When I was in elementary school I took a tour of Sir Francis Drake's ship, the Golden Hind.
Ever since I've been enamored with the seafaring life. I read Treasure Island; I imagined exploring uncharted reaches around the globe; I fell in love with the smell of sea salt and the sound of seagulls. And all without contracting scurvy!
I felt, I realize now, the spirit of discovery.
Sir Francis Drake circumnavigated the globe in three years between 1577 and 1580 (makes me seasick just thinking about it).
How did he navigate without satellite GPS?!
Well, Drake needed a lot of things, but let's focus on these three:
1. Map. A map is a representation of the world in which we live.
2. Compass. A compass is a tool we use to tell which direction we are traveling.
3. Sextant. A sextant is a tool that measures the distance between two objects.
But why do we need a sextant? Isn't a compass enough?
What is the difference between a compass and a sextant?
What is our "spiritual sextant?"
The Reality of Truth (or, things are about to get real)
Let's begin with the simplest definition of truth:
Truth is an expression of reality.
That's all truth is. What is.
The Spirit speaketh the truth and lieth not. Wherefore, it speaketh of things as they really are, and of things as they really will be.
Okay, let's make a logical inference from Jacob's definition. If truth is merely representing things as they "really are," then the opposite of truth (a lie) is to portray things as they may appear to be, but in reality are not.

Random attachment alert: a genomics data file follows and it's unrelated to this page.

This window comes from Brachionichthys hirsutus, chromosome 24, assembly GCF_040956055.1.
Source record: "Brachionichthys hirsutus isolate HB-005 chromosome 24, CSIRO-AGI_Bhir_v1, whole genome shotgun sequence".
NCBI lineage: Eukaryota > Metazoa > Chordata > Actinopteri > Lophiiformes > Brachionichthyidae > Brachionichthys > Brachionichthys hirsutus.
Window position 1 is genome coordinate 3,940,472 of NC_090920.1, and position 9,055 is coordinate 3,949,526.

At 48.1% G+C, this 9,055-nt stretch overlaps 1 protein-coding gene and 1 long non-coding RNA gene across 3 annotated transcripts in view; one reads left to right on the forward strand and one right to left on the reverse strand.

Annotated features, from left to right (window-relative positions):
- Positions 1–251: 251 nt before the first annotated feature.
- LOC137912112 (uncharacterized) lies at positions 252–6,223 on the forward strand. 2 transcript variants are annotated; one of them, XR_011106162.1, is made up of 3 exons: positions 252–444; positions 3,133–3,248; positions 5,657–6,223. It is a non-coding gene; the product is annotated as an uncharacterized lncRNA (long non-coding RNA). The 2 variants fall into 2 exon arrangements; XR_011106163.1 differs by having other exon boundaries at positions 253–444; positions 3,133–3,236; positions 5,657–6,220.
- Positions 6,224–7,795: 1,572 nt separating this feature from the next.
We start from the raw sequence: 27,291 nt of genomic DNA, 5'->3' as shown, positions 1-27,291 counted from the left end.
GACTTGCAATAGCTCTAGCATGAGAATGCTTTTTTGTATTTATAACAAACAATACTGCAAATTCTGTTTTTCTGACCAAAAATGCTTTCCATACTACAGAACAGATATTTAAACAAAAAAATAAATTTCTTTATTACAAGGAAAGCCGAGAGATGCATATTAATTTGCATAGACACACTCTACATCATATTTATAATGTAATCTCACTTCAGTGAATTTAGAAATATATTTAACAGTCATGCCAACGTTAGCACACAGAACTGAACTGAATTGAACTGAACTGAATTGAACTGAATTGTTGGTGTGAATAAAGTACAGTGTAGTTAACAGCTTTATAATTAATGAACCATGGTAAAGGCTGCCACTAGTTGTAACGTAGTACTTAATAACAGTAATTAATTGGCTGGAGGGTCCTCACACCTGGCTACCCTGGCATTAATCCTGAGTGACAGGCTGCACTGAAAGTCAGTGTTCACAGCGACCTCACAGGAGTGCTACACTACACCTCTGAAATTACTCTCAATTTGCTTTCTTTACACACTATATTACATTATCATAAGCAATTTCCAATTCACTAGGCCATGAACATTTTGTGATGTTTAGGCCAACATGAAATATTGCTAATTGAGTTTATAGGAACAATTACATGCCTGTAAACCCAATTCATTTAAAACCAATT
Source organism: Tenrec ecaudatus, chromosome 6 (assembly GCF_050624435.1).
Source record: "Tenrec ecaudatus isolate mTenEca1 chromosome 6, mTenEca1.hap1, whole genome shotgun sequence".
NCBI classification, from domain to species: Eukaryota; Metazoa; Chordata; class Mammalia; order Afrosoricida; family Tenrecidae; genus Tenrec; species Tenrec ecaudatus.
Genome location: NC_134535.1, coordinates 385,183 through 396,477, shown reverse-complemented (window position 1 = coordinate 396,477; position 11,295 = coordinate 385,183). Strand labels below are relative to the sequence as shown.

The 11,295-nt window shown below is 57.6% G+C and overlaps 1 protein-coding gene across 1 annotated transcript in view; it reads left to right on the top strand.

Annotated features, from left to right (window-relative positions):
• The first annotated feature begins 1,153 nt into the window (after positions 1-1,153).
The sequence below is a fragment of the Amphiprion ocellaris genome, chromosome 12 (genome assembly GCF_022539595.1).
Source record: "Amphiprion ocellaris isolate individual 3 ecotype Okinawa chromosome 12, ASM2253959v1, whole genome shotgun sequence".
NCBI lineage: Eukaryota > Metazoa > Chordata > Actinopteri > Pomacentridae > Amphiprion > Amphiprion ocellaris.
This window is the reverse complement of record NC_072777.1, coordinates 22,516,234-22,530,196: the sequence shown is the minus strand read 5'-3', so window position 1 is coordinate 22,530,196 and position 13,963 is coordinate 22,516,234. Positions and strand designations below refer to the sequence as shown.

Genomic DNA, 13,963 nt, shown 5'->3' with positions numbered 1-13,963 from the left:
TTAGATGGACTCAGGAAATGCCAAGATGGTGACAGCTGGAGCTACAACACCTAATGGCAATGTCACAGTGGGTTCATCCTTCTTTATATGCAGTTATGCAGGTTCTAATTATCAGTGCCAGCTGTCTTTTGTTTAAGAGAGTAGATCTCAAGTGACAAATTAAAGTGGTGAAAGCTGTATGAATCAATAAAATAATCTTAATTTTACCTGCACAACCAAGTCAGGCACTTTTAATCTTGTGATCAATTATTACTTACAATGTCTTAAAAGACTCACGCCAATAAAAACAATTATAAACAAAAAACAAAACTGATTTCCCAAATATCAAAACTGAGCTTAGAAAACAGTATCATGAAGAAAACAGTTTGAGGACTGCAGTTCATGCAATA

I mean, sure, truth manifests itself in countless ways, in various forms and endless diversity . . . but regardless of what shape truth takes, it always (yes, always) comports with reality.
Truth = Reality
That was simple, right? Well, we should ask ourselves, What is “real?”(Ah, here’s the question we maybe should have been asking all along.)
But we're not done discussing truth.
Since Truth simply "is," then we know that truth is independent of us: it doesn’t care what we think of it, or whether we agree with it, or if we fight it.
Let me repeat this, because it is important:
All truth is independent in that sphere in which God has placed it, to act for itself, as all intelligence also; otherwise there is no existence.
Why is it important to know that all truth is independent?
Knowledge is NOT Independent
What's the difference between truth and knowledge?
Are truth and knowledge the same?
No, they are not the same.
Truth is universal, but knowledge is individual.
Unlike Christ, who possesses all truth, we hold broken glass shards of it in our hands, polishing them into little bits of knowledge.
Admission: our ability to perceive truth is really subjective.